Here are some tips on how to hire a stock broker for maximum portfolio returns

If you want to find out how to hire a stock broker who meets your needs, you need to watch out above all for conflicts of interest

A good broker is generally worth the higher commissions that he or she costs you, compared to dealing through a discounter. However, good brokers are hard to find. Many good brokers eventually move into money management. Many bad brokers manage to pass themselves off as good ones, at least initially.

Discover how to hire a good stock broker with the tips provided below.


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Look for these traits when considering how to hire a stock broker so you can profit more reliably

We feel your best way to profit in the long term is to buy a portfolio of well-established stocks that meet our Successful Investor criteria and make changes only when there’s good reason to do so. If you buy carefully to begin with, you may only have to replace 10% of your portfolio per year on average. Some years, you may not need to buy or sell anything.

This is best for you, but it provides a meager living for a broker—and only the best stock brokers will refrain from straying from this strategy and will avoid conflicts of interest, including the frequent selling of stocks.

Overall, the best stock brokers will focus on client profits, rather than their own.

How to hire a stock broker: Avoid brokers that will put you in conflicts of interest and you will improve your prospects for portfolio growth

I’ve often written that conflicts of interest are the greatest risk you face as an investor. This idea seems to make sense to most of our readers, even if they never thought of it that way before. But when I mention it to experienced investment professionals, most react in one of three ways:

  • A blank look, as if I’ve referred to something that they know nothing about, or a sensitive issue they don’t want to talk about;
  • An aggrieved or defensive look, as if I’ve raised a sensitive issue and they expect me to follow up with criticism of something they’ve done;
  • A big smile, as if they know of an outrageous conflict of interest and are eager to share.

Recently I got response #3—a big smile—from a fellow portfolio manager. He told me about a new client who had previously been investing through a discretionary portfolio-management arrangement with a broker. Previously this client owned a portfolio of mutual funds with an average MER (management expense ratio) of more than 2% of assets. The broker sold him on the switch to a portfolio-management arrangement, because it would only cost him 1% a year (plus “standard” brokerage commissions).

Unfortunately, this kind of arrangement with a broker exposes you to many conflicts of interest.

When my friend took over the management of the account, a big part of his new client’s portfolio consisted of shares of a small, little-known, thinly traded stock with a modestly above-average dividend yield and an uncertain outlook. Buying any amount of the stock seemed questionable. It was hard to imagine why the broker-portfolio manager chose to load the client up with it.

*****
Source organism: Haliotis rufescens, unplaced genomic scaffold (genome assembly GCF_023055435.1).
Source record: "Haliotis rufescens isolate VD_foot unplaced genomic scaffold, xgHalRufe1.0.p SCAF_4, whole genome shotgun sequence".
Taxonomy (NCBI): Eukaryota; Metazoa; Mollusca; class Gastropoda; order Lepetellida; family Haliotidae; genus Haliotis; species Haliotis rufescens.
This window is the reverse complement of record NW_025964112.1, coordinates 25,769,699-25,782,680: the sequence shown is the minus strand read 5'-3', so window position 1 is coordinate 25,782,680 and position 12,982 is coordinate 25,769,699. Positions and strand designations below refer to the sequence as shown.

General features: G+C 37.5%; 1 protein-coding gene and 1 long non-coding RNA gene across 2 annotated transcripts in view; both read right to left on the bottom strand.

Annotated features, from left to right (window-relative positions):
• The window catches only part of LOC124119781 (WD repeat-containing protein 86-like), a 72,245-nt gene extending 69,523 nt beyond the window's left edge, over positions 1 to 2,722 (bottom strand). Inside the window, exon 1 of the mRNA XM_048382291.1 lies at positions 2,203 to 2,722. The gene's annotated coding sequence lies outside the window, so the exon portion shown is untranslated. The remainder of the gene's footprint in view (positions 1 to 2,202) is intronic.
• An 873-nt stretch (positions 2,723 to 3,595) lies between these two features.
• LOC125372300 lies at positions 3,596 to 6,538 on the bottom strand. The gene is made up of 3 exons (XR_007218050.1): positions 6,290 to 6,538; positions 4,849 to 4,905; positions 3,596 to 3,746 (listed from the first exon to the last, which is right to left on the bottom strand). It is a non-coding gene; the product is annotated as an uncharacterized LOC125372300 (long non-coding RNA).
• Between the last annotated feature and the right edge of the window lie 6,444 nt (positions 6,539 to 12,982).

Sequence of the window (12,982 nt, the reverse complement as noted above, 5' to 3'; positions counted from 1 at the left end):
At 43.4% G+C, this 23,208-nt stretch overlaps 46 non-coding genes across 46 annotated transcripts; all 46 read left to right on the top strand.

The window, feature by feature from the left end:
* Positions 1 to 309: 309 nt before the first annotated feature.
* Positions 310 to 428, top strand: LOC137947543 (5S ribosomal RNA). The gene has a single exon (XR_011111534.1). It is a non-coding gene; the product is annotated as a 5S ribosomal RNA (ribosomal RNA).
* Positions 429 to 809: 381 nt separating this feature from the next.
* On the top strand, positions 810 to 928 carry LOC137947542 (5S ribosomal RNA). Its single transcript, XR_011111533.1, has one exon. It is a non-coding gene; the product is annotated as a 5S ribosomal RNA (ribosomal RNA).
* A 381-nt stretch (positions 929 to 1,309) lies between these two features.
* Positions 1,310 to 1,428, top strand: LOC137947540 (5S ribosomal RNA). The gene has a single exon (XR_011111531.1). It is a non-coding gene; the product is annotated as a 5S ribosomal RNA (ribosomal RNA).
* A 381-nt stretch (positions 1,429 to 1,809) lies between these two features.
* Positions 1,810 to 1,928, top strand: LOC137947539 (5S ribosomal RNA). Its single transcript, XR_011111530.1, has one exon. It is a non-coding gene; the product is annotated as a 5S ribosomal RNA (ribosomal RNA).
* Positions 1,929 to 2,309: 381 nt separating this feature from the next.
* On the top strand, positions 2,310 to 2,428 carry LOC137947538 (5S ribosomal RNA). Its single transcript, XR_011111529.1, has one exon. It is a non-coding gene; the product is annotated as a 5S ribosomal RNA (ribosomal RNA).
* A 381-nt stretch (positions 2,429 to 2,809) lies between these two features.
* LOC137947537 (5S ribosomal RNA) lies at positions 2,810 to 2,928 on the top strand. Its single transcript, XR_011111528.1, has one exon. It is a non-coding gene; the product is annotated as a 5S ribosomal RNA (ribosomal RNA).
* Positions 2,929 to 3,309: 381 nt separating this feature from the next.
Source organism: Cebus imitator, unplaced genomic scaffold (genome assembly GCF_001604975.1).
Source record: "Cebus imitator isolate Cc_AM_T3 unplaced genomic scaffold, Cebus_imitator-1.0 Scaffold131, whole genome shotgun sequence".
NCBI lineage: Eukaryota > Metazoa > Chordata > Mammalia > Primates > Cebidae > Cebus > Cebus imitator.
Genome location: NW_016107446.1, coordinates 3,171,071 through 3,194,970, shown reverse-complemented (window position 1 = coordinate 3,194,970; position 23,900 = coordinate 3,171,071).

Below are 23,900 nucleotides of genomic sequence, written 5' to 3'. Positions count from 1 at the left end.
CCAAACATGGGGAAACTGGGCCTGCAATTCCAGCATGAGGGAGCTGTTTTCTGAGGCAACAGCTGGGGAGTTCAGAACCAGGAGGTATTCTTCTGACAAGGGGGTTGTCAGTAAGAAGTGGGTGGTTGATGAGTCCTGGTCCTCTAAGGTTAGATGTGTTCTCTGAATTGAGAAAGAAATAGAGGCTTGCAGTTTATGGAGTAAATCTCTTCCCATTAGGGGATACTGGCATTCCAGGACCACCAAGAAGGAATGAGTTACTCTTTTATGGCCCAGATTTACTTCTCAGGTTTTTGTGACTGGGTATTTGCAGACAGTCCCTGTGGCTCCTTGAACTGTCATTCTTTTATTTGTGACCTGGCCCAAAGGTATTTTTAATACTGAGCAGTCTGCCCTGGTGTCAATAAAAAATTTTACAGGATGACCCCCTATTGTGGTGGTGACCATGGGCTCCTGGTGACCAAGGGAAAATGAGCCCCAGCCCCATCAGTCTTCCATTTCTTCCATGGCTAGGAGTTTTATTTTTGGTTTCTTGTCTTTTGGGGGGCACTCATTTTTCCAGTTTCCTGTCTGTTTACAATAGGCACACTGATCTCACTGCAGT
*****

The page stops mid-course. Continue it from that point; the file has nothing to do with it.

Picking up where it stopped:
The holding was so large that it dominated the client’s portfolio; the stock was so thinly traded that if the client wanted to unload, it could take months to sell the position into the market without driving the price down. When my friend asked why the broker bought so much of the stock, the client said the broker told him it was a special deal: he was able to buy the stock without paying commission. It turned out that this was because the stock was part of a secondary offering by the brokerage firm.

Tips on the alternative: a discount broker

Your bank is probably the best place to look for a discount broker. All of the “big five” Canadian banks have both full-service and discount brokerage arms. It’s also easier to transfer money between your bank account and your brokerage account if you have both at the same bank.

Commission rates are even cheaper if you use a discount broker’s Internet trading facility. Unfortunately, low commission rates sometimes lead investors to trade more than they should. They may assume they can’t lose because they can sell at the first sign of trouble. Being quick to sell can cut your losses, but that’s not the same as making money. And, if you stumble onto an investment that has a huge move ahead of it, you may wind up selling just before the move begins.

Bonus tip: Use our three-part Successful Investor approach to make your own stock investing decisions

  1. Hold mostly high-quality, dividend-paying stocks.
  2. Spread your money out across most if not all of the five main economic sectors: Manufacturing & Industry, Resources & Commodities, Consumer, Finance and Utilities.
  3. Downplay or stay out of stocks in the broker/media limelight.

What types of conflicts of interest have you experienced in your relationship with stock brokers throughout your investing career?

What is your opinion of working with a stock broker as opposed to managing your portfolio yourself?

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